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Guided by the Ancient Spirit of Japan

The Yotsukawa family forges its legacy through cast iron kettles and incense burners.

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Each of Kisendo’s cast iron kettles and incense burners is handmade over the course of months by at least five master artisans in Takaoka, Japan. These artisans use ancient techniques with designs rooted in wabi-sabi, an ancient Japanese principle that cherishes the “aesthetic imperfection” of nature.

These masters spend decades perfecting their one skill to ensure that their part in creating the final product is flawless.

“When you hand your work to the next artisan, if your work isn’t complete or isn’t perfect then it will affect the person who will work on the product after you. So the artisans will make sure that their work is absolutely perfect,” says Susumu Yotsukawa, third-generation owner of Kisendo.

“By machine, you can’t really express the fine artistic lines and details. [Our craftsmanship] just needs to be done by hand,” he says.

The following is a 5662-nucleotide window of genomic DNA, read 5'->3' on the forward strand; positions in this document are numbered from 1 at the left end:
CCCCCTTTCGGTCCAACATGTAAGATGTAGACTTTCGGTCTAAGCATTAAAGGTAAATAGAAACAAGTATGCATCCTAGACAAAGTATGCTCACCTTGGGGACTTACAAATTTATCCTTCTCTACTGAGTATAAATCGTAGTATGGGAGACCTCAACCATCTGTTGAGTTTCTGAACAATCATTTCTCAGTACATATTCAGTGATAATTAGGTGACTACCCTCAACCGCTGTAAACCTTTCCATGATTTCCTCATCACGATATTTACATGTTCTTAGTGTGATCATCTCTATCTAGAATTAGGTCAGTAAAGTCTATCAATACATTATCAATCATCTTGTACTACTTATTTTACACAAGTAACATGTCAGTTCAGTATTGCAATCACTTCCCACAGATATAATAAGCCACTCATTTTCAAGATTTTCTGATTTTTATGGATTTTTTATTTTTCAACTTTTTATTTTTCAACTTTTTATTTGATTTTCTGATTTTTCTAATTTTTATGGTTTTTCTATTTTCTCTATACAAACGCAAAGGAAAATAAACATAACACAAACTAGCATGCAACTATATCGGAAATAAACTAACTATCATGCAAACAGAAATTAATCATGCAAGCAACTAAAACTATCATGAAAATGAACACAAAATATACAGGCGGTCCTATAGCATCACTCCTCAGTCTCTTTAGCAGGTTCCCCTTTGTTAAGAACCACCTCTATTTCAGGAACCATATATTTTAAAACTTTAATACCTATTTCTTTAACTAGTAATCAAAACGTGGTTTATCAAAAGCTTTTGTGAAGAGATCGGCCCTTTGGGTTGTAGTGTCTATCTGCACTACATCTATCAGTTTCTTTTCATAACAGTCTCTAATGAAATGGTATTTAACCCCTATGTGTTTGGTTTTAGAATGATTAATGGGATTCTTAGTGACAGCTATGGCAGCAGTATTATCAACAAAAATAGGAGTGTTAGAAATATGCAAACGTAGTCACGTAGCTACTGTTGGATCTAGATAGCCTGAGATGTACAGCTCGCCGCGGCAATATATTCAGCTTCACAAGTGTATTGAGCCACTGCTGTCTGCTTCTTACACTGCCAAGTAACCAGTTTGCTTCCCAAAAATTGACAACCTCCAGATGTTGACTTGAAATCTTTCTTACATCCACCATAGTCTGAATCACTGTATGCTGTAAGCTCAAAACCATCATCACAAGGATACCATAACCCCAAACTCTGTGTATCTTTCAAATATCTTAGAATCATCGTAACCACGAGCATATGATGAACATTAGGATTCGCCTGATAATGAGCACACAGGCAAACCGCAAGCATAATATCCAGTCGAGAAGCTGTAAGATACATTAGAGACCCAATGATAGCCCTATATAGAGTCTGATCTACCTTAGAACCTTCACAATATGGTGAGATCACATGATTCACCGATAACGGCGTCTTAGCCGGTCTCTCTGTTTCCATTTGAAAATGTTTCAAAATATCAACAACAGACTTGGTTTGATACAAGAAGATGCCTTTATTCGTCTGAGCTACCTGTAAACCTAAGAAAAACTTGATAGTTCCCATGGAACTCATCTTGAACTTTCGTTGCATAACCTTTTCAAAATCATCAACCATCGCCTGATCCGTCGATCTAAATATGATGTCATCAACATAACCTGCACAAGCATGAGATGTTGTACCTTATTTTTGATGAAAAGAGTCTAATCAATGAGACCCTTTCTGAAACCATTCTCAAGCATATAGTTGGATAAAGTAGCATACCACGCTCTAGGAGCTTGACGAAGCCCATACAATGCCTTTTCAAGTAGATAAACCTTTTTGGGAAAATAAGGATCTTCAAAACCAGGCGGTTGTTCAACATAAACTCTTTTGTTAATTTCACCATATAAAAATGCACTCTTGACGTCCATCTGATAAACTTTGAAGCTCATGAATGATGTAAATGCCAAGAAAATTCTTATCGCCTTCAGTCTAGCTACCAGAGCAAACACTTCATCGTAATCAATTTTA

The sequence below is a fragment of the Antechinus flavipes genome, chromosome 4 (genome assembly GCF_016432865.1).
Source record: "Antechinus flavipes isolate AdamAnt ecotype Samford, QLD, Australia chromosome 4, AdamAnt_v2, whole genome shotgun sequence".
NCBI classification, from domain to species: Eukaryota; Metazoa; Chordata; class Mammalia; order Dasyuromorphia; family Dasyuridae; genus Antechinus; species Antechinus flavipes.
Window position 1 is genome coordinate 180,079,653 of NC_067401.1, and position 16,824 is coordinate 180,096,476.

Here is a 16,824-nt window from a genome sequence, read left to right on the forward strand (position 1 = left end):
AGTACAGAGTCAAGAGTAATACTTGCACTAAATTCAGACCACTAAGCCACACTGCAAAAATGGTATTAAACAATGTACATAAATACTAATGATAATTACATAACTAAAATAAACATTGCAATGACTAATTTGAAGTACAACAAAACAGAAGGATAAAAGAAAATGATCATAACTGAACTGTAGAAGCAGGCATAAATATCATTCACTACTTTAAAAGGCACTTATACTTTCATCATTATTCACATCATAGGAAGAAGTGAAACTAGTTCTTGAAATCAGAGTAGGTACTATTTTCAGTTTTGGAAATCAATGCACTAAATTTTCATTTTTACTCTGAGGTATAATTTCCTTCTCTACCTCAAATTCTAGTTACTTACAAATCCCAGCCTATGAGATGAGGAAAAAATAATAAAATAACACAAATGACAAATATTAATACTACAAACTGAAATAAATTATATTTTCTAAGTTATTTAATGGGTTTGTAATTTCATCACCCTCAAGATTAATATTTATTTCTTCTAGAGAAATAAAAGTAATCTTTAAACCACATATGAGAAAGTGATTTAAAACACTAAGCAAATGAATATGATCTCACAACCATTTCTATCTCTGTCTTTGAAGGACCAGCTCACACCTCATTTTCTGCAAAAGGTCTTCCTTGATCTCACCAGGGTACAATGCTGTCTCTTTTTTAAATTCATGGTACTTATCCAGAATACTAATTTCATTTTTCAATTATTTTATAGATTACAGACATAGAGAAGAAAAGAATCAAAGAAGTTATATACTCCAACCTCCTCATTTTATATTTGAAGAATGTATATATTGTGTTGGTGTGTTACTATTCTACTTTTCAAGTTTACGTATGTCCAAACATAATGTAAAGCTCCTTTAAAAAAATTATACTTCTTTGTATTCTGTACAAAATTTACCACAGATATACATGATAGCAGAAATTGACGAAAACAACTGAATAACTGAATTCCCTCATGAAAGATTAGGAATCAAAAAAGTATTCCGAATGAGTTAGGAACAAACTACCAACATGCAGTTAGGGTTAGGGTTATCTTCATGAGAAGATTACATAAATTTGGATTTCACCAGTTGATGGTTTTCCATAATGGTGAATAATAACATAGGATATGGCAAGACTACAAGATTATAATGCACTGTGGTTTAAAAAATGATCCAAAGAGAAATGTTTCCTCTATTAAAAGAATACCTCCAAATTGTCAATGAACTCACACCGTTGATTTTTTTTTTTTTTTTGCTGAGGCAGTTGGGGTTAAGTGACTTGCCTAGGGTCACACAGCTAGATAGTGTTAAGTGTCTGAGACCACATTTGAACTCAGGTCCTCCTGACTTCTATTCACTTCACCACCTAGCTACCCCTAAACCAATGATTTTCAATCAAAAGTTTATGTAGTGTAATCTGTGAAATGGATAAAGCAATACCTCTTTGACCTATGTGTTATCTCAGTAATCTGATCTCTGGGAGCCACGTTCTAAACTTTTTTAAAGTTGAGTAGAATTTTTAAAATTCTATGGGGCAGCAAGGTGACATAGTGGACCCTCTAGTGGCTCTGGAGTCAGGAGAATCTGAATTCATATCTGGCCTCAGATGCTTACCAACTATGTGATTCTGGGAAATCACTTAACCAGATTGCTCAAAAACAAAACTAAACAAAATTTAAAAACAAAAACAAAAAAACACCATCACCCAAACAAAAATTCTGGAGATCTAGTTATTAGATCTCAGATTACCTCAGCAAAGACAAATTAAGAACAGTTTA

The process of creating Kisendo’s products is so refined that its pieces must pass through several workshops specializing in different skills.

A traditional metalworking town

The town of Takaoka was founded in 1609 by ruler Maeda Toshinaga, who brought seven master metalworkers to the site with the intention of making the sparsely populated town a thriving place for the art form. Four centuries later, Takaoka is recognized as a Japan Heritage site, a symbol of national pride and artisanal excellence.

Order the Magnifissance print edition to read the full story.

This story is from Magnifissance Issue 118

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Inspired for a Beautiful Life

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